3. There was a box for ‘country’, but the only options were the US and Canada. This explained my previous remedy. (Incidentally, the treatment of Canada as the 51st state is another common ailment among companies like this.)
  4. I dug and found a link for what to do if ordering from another country, which gave me a landline number.
  5. Upon calling that number, a recording told me that it had been discontinued and gave me a toll-free number.
  6. Upon calling that number, a recording told me that all sales were now handled through a callback feature of their website.
  7. The recording read the URL very quickly. Once.
  8. Upon calling the toll-free number another two times, I was able to use the ‘just press zero’ routine to speak to a real person.
  9. She happened to be in the sales department for QuickBooks (anyone even know what that program does?) and could not answer any of my questions. At last she consulted her supervisor and referred me to the online chat feature.
  10. I hung up and laughed hysterically.
  11. The idea for this blog was born.
  12. I initiated a chat session to ask how I should go about placing my order.
  13. The chat session contained gems such as, ‘If you place a call back request, you need to enter your actual phone number in Description filed and for the phone number field you need to enter 222-222-2222’.
  14. The chat representative, P, was positive that I would need to order by phone.
  15. I asked P whether I would be subject to the $24.95 callback fee. She told me I wouldn’t, since the request was for placing an order.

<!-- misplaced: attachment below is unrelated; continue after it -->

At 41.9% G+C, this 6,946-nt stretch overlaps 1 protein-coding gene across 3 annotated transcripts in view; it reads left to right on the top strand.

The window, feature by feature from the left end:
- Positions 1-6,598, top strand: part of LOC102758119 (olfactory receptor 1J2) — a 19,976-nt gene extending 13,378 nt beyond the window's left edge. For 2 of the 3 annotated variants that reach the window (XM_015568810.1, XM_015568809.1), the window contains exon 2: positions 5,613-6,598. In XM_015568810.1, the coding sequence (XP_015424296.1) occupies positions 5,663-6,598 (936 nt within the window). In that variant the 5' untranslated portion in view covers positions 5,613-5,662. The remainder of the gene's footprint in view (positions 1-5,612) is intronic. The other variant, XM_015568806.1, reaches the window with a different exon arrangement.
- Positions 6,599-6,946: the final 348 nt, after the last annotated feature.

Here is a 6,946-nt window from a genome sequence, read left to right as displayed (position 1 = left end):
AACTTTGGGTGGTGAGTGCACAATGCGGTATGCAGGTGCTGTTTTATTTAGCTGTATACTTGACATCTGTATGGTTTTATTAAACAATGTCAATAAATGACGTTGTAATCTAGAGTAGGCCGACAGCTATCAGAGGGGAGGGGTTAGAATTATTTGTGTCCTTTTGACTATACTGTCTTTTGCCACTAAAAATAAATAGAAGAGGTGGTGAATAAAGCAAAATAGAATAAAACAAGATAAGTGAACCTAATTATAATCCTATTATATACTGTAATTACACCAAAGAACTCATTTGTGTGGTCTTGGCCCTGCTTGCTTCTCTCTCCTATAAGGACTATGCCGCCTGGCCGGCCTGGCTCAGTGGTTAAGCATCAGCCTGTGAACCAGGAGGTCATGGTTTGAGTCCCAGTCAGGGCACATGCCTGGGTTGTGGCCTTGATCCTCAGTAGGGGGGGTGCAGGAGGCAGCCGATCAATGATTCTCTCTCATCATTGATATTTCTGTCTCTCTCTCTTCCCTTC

16. Quicken’s phone callback page is Coincidentally, this is the same place I was sent for the chat session. It’s called ‘Quicken Support Contact’, but evidently it handles sales, as well. Not that you would guess from looking at it.
  17. I placed a callback request, carefully pointing out the time difference, and hold my breath.
  18. The callback came through a short time later and I explained that I was trying to get a copy of Quicken in the UK.
  19. M told me he was only able to sell me the software on CD, not as a download.
  20. He told me the shipping charge for this CD was $55.00.
  21. I pointed out to M that the ordinary price of the software was $59.99 and that I had been offered a promotional rate of $39.99 plus a bonus title, and there was no way I would ever agree to pay that kind of shipping.
  22. At last he consulted his supervisor and gave me two options for purchasing Quicken via download.
  23. The first option was to use an American credit card if I had one that was billed to an American address.
  24. The second option was to get a friend in America to set up an account, order the product and give me his/her account details.
  25. I hung up and gritted my teeth.
  26. The second option sounded unwise, but I finally concluded it was really the only thing to be done.
  27. I recruited my mother to make the purchase on my behalf.
  28. She had no trouble with the transaction.
  29. I had no trouble with the download.

Thus, finally, I have the thing, and there are a few new features that will probably be handy.

Best of all, I can rest assured that if I need technical assistance, as an ongoing customer I am entitled to go through this whole mess again.

– The Snark